I can say with confidence that I will be turning 26, am beautiful, worthy, and loving.

I wish I could say that this realization happened in seconds or that it happened just as easily as I had written this; but it didn’t, as I’ve already stated above, it took over a fourth of a century. It took many, many years of pruning me to understand. I honestly want to believe that the older you get, the more wisdom you receive; however, wisdom simply doesn’t just come with age like a gift you unwrap and then install. Wisdom comes from listening, experience, and well, wisdom really comes from God.

Just a couple weeks ago, I received a conviction to be bold, brave, and brilliant. (If I were to share my story, it’d take pages. But it is a testimony that is dear to me and has changed my life. Maybe I’ll share it some day.) I wholeheartedly believe this conviction came from the Lord. Knowing me, I am pretty meek because I had believed it was humility. But as I was praying on a particular day, I heard, “Be bold, be brave, be brilliant.” I realize now that to be bold, brave, and brilliant is an act of humility as I will serve the Lord with my life.

Stranger’s face

My father’s birth mother died in 1981, after the war broke out in his home country of Laos. Back in Laos, my father’s family like many others had very little or nothing at all. The luxury of pulling out your phone to snap a quick picture was unprecedented. Dad never seen a photo of his mother. There isn’t a single photograph of her, I presume. Her face will only be an image in his memory.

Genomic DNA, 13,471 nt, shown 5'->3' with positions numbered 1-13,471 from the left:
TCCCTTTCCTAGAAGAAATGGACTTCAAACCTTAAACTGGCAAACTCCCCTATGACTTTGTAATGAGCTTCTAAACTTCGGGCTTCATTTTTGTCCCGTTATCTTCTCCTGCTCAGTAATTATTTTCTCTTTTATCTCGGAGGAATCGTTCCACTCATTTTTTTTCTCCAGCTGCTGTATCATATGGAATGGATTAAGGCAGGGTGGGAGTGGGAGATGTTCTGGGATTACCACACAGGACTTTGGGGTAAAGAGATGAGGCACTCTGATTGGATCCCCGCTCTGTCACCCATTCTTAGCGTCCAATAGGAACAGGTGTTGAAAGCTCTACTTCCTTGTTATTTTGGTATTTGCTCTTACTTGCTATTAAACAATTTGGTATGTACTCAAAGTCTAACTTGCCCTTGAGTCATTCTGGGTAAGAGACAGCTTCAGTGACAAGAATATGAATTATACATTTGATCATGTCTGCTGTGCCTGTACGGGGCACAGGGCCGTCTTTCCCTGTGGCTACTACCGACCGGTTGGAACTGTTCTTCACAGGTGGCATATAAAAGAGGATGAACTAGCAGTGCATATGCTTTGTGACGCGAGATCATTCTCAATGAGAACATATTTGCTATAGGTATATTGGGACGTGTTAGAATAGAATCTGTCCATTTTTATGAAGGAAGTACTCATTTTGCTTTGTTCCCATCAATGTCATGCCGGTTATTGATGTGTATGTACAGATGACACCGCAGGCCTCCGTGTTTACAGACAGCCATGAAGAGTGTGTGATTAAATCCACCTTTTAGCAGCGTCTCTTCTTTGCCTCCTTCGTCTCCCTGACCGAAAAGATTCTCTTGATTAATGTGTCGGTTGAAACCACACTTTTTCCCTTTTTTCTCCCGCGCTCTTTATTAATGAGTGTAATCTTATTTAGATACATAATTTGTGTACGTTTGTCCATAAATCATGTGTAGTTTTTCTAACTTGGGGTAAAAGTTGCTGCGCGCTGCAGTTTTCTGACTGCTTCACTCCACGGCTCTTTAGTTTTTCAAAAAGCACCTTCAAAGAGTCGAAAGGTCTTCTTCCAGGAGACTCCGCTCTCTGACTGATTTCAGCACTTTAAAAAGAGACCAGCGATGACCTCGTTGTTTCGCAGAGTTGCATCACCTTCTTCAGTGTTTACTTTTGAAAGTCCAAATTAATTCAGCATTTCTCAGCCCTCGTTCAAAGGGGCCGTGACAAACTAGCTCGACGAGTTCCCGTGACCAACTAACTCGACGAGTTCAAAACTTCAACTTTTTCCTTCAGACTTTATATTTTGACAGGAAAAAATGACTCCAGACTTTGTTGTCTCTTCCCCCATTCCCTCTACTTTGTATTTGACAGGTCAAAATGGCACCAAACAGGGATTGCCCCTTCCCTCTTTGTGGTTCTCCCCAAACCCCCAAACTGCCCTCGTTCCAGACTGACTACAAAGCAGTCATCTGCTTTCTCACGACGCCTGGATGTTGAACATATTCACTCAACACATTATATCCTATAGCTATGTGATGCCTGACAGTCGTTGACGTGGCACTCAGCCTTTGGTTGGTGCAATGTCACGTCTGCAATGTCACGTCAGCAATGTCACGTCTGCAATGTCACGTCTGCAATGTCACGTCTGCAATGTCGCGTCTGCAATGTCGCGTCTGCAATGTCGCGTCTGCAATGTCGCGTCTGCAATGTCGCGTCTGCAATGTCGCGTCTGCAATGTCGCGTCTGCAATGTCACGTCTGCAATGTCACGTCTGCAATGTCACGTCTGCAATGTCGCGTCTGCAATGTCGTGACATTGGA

Today, Dad pulled out his phone and showed me a picture he snapped from a video and said, “Me Kab. Tus ntawm no zoo li kuv niam kiag tsis txawv li os.” (“My daughter Ka, this woman looks exactly like my mother.”) Dad looked at his phone screen for long minutes. Quiet. He couldn’t tell me the stories of his mother anymore. He couldn’t tell me of how she’d have food already cooked for him after his long days of laboring in the field, of how she had hand washed all his clothes before dinner, of how she would take her hand and bless his forehead every time.
My heart breaks a little tonight as I stare at my dad who stares at a stranger’s picture because her face reminds him of his diseased mother. It pains me to see that the only visual photograph my father has of his mother is of another woman; that my dad wants to keep a stranger’s photograph as a visual reminder of how his mother looked.